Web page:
Using this information, they investigated the effects of different pollution sources on life expectancy. They distinguished between avoidable man-made air pollution (including fossil fuel use) and unavoidable natural pollution (desert dust and wildfire emissions).

This is the first study to show the effects of air pollution on life expectancy according to age and type of disease at the level of individual countries and regions, according to the authors.

“We show that about two-thirds of premature deaths are attributable to human-made air pollution, mainly from fossil fuel use; this goes up to 80% in high-income countries. Five and a half million deaths worldwide a year are potentially avoidable,” Dr. Münzel said.

Air pollution around the world

Due to the diversity of emissions, large differences in loss of life expectancy occurred between regions.

“In Africa, air pollution represents a health risk that is comparable to HIV/AIDS and malaria. However, in most of the rest of the world, air pollution is a much greater health risk,” said Dr. Lelieveld.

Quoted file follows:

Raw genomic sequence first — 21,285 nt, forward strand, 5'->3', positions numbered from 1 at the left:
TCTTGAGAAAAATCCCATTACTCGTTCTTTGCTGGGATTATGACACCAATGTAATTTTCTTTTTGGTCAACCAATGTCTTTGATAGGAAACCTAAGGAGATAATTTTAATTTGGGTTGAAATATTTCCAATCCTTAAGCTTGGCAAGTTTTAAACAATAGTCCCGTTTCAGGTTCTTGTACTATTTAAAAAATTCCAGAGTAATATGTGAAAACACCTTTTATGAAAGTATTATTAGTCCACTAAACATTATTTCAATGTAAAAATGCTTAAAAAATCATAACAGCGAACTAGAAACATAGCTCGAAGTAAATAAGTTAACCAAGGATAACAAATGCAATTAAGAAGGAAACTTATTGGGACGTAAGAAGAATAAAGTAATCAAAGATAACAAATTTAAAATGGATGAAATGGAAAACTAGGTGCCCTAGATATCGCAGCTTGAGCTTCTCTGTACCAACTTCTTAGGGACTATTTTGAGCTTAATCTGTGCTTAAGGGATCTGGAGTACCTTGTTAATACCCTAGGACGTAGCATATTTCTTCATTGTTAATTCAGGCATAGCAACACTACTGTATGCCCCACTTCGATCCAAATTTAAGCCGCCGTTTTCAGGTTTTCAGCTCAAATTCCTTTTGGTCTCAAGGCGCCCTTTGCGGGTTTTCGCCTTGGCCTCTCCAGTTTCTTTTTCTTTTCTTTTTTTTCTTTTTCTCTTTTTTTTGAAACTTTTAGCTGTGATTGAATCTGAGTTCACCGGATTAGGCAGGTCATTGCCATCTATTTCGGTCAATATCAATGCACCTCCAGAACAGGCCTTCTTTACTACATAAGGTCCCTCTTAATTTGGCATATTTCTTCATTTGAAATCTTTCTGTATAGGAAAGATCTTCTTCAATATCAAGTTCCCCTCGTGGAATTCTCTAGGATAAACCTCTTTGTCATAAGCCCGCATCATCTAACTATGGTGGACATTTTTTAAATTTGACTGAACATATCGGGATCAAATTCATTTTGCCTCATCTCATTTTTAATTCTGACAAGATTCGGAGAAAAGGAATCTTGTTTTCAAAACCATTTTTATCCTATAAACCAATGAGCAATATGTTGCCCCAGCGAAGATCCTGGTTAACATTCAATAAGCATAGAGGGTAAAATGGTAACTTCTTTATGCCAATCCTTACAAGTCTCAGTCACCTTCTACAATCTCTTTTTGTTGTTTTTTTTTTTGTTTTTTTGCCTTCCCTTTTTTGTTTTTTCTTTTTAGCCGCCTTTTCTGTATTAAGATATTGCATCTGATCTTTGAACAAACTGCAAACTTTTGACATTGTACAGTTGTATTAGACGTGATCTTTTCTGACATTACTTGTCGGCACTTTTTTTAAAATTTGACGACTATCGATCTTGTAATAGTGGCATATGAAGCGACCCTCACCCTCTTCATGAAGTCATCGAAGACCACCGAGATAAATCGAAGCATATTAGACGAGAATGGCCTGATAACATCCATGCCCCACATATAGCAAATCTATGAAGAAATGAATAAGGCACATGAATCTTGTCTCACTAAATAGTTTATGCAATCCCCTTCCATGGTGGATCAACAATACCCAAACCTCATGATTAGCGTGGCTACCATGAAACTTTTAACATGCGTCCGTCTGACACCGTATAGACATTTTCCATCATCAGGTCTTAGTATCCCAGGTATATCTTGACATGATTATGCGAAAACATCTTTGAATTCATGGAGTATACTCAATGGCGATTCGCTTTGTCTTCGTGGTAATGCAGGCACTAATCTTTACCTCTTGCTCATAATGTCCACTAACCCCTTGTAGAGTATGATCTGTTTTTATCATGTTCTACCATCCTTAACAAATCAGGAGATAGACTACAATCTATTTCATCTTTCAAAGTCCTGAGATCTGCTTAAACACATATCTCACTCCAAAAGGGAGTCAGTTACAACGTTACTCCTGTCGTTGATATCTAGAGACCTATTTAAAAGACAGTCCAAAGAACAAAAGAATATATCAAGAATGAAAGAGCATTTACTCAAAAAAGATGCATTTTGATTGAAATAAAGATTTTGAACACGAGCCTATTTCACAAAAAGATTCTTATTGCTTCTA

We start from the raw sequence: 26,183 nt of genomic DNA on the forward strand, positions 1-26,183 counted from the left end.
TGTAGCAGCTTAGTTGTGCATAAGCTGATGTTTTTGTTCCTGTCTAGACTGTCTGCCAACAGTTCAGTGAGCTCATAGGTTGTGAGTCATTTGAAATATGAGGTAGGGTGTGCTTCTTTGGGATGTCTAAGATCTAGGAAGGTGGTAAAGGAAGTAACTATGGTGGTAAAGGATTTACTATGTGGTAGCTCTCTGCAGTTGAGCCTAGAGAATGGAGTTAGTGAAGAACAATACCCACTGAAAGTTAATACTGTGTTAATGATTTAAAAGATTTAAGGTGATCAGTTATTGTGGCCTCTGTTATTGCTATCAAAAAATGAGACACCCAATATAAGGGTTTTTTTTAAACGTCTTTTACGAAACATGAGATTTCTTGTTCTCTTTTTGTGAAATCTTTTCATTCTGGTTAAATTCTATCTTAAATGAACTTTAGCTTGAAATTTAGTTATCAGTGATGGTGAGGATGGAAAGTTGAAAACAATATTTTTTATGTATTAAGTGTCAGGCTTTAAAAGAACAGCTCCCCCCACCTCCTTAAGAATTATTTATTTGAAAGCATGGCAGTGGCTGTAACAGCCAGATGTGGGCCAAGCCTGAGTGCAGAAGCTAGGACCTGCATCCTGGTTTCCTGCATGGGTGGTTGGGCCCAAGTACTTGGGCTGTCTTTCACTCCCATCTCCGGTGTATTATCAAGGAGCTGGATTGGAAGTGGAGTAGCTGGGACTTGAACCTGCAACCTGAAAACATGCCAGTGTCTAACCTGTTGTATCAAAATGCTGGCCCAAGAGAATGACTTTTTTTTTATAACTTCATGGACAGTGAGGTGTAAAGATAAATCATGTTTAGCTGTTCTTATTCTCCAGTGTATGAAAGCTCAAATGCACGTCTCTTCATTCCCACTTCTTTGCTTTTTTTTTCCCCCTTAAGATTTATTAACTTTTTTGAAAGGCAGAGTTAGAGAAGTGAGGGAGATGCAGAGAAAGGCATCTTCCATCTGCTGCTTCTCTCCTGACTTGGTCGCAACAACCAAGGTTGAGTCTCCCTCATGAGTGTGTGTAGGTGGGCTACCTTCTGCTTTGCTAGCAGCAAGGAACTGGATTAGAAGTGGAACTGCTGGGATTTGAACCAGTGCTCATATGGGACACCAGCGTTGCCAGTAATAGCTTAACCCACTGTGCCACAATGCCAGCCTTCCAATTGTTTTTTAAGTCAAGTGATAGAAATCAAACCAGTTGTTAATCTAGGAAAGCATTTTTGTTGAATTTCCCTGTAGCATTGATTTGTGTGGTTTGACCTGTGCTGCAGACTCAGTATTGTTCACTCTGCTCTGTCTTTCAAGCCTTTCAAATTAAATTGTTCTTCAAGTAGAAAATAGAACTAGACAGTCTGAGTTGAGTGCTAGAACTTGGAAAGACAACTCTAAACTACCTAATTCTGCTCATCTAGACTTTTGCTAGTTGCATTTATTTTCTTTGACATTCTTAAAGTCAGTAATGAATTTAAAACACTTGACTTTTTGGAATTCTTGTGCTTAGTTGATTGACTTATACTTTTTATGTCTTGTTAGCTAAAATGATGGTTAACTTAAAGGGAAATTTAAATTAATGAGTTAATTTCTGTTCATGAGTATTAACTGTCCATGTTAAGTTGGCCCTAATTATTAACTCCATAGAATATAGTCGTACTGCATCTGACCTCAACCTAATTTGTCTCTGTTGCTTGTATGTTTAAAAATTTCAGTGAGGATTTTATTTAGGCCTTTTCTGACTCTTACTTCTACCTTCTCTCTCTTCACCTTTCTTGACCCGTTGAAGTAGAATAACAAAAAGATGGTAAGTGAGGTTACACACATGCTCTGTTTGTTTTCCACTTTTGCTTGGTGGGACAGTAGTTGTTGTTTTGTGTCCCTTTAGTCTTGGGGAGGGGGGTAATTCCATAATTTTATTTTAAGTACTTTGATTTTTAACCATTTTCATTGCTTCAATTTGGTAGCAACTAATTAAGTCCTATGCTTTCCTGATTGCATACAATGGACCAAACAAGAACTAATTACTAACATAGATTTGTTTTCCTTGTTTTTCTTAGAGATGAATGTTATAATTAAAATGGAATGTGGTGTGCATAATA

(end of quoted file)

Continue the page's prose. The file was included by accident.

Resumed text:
Pollution from dust predominates in Africa, where only 0.7 of 3.1 years lost could be prevented. Compare that to East Asia, which has the highest loss of life expectancy due to avoidable air pollution, where 3 of the average of 4 years of lost life expectancy could be prevented by the removal of human-made emissions.

Similarly, in Europe, where there is an average of 2.2 years of lost life expectancy, 1.7 years could be prevented. And North America has an average of 1.4 years of lost life expectancy, of which 1.1 could be prevented, mostly by phasing out fossil fuels.

The lowest mortality rates and loss of life expectancy were found in Australia, the nation with the strictest air-quality standards worldwide.